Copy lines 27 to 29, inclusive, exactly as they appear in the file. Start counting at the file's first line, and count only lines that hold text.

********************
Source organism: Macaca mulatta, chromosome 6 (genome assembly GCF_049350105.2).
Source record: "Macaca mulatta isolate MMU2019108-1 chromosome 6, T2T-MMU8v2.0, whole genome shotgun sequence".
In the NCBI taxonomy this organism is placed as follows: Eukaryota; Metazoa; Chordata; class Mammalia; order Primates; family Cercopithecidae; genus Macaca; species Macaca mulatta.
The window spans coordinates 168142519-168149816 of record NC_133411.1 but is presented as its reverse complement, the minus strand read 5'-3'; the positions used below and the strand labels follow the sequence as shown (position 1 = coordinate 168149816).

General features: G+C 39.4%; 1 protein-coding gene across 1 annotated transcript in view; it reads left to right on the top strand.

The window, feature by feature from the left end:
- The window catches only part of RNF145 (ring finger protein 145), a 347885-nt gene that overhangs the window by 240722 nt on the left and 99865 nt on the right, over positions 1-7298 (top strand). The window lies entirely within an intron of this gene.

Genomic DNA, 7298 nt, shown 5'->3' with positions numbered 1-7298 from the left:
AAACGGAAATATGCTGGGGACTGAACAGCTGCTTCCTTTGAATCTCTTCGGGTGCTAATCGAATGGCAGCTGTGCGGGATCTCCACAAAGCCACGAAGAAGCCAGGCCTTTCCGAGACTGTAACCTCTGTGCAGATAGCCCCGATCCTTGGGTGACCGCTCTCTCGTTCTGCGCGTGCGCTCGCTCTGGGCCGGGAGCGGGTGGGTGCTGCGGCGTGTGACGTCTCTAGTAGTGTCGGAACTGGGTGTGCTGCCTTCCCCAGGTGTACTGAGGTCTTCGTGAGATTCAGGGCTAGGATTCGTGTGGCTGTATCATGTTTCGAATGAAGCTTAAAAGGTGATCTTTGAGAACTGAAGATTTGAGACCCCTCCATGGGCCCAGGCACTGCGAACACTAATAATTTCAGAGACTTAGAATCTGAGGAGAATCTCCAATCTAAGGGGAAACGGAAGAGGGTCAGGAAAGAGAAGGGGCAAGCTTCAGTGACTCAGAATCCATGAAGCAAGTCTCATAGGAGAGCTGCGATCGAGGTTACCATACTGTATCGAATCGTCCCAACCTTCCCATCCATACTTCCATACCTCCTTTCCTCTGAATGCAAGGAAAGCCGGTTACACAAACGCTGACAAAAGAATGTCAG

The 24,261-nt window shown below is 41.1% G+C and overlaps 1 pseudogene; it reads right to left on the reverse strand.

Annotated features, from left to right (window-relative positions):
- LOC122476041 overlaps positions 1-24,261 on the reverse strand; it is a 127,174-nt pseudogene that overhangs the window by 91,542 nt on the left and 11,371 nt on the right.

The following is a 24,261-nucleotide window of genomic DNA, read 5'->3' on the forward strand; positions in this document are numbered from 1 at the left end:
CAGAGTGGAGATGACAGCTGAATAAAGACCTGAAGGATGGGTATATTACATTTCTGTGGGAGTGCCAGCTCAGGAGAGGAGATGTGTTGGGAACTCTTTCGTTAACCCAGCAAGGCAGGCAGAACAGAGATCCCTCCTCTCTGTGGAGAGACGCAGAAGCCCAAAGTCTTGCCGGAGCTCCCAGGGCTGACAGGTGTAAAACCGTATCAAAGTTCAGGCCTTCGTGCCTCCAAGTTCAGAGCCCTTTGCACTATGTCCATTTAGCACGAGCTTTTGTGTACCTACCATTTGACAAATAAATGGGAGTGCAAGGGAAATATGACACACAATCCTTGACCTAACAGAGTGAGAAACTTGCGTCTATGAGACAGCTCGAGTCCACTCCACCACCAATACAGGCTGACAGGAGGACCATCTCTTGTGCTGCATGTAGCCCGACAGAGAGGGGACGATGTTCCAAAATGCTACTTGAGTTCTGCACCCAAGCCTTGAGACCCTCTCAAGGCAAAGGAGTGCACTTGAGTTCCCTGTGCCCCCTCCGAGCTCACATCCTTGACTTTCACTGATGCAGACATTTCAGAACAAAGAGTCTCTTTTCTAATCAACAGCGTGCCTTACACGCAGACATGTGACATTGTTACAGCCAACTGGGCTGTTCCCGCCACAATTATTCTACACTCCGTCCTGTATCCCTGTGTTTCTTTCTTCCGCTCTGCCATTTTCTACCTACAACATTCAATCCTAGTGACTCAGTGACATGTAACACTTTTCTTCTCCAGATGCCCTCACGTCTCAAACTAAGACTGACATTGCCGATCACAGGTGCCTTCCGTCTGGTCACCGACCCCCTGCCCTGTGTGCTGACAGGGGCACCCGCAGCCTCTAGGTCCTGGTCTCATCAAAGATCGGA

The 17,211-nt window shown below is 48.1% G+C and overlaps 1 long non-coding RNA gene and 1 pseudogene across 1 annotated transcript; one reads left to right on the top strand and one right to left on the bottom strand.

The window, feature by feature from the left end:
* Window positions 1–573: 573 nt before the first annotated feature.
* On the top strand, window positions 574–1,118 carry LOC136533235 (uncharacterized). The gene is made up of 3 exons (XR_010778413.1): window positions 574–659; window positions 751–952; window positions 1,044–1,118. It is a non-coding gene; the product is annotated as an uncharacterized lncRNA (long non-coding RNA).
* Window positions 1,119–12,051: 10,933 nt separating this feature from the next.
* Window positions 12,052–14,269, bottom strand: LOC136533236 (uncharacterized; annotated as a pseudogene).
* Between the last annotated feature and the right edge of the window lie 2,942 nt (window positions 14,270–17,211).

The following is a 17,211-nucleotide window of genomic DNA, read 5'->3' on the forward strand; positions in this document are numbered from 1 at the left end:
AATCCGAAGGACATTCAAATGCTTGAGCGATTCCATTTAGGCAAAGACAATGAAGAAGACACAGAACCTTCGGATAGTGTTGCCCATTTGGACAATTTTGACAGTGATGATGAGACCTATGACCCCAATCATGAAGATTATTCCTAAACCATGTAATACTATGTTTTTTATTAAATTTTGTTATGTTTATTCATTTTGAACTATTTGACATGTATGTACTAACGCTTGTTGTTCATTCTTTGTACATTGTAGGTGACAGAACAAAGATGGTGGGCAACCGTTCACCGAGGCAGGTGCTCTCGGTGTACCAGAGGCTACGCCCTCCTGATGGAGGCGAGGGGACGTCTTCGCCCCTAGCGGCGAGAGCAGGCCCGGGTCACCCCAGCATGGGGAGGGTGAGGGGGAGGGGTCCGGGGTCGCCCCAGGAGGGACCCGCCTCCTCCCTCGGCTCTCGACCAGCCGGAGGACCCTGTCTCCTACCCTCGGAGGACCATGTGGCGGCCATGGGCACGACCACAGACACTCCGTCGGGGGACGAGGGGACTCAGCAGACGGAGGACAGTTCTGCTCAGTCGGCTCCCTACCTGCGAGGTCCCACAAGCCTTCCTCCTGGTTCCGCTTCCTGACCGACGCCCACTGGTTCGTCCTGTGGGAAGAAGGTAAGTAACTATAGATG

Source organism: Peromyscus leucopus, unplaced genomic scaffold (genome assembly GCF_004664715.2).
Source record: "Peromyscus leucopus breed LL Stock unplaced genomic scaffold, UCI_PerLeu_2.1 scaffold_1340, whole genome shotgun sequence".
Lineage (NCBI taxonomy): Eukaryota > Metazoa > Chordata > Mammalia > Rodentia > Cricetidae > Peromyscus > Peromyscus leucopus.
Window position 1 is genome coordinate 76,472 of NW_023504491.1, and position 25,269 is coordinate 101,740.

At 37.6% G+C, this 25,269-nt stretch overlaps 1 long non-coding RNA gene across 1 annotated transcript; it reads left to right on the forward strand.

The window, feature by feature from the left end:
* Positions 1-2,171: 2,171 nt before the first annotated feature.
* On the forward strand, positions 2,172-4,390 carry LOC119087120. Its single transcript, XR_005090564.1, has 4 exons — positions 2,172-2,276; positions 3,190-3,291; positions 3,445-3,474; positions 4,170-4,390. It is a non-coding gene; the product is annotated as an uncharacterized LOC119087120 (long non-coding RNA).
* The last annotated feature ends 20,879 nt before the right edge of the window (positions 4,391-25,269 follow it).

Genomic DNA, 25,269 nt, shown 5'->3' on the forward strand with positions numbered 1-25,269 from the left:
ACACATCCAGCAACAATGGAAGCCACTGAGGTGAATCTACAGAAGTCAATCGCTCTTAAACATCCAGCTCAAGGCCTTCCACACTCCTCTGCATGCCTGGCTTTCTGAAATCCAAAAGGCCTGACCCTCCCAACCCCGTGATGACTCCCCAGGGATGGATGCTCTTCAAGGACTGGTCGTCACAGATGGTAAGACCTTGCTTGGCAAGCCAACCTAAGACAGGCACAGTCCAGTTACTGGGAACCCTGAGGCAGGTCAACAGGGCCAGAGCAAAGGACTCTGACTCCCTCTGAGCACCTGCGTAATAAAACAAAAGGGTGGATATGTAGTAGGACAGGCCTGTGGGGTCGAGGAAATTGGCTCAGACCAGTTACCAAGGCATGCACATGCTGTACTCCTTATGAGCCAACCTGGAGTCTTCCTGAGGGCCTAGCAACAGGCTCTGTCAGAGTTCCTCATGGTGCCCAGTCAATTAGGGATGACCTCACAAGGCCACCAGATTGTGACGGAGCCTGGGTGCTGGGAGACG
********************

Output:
Window position 1 is genome coordinate 76,472 of NW_023504491.1, and position 25,269 is coordinate 101,740.

At 37.6% G+C, this 25,269-nt stretch overlaps 1 long non-coding RNA gene across 1 annotated transcript; it reads left to right on the forward strand.

The window, feature by feature from the left end: